We have been to counseling three times for this issue as well as many others. I feel robbed, forced, controlled and devalued. I feel that he is tithing on what God purposes in only his own heart. I feel angry and resentful he will not allow me to tithe in a manner of what God purposes in my heart.

There have been times I did not give to people I may have wanted to because wisdom tells me we cannot just both be doing whatever we want with the finances. Over a year ago I asked him again to allow me to have input or make my own decision about giving based on what God was purposing in “my” heart. He threatened me with revenge of a sort and was very loud and angry.

I proposed he allow me to give what God purposes in my heart based off the income I bring in to the family account. He refused. He said he is doing what God has told him he must do and said it was his rightful position as head of the home showing his family how to properly tithe and he was responsible under God for me! I feel I have little freedom to be what God wants me to be.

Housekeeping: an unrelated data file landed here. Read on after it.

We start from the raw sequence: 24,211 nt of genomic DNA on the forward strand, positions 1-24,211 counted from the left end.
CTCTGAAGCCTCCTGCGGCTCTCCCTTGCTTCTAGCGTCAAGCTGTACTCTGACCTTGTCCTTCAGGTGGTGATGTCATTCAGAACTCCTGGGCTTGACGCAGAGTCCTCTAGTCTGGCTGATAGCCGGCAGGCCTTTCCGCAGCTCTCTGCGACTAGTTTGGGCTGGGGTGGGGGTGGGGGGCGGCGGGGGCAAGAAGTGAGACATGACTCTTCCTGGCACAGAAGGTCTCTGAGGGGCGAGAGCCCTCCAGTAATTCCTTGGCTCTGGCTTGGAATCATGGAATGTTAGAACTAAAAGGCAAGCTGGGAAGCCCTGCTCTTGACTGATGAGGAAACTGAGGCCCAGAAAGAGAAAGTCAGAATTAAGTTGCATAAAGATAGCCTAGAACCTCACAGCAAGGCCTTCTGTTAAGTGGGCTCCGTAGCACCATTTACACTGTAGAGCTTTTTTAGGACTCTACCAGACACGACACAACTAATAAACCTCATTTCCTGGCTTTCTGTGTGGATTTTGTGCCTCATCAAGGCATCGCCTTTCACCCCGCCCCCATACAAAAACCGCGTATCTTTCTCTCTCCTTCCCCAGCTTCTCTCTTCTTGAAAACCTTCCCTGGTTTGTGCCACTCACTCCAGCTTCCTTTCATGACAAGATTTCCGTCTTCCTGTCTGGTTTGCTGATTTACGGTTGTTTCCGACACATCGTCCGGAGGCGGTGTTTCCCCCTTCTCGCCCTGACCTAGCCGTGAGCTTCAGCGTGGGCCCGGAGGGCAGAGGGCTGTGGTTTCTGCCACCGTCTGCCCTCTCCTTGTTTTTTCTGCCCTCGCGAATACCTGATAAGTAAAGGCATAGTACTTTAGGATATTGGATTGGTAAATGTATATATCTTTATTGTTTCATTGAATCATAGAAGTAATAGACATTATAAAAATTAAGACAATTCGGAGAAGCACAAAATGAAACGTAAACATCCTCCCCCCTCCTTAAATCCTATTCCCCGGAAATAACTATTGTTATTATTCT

He judges my salvation when I don’t agree or see a bible verse as he does. I feel resentful that even after a counseling session recently where it became evident he was too controlling on financial decisions, he still did not initiate any changes with me. I feel forced against my will. I don’t recall anywhere in the Bible giving husbands the right to force their wives into anything just because they are the husband.

He says it’s all about oneness. When I tell him ‘not’ allowing me to have a say or freedom in this area is not oneness, he says he’s the leader and he has to make the final decision as is God’s design for the marriage relationship. I want to tell him one more time I need him to stop giving on my portion of the income and allow me the freedom to hear God’s purpose for my heart in the area of generosity, but I’m afraid he’ll do something spiteful. What advice would you give me or others in this situation?

Thank you!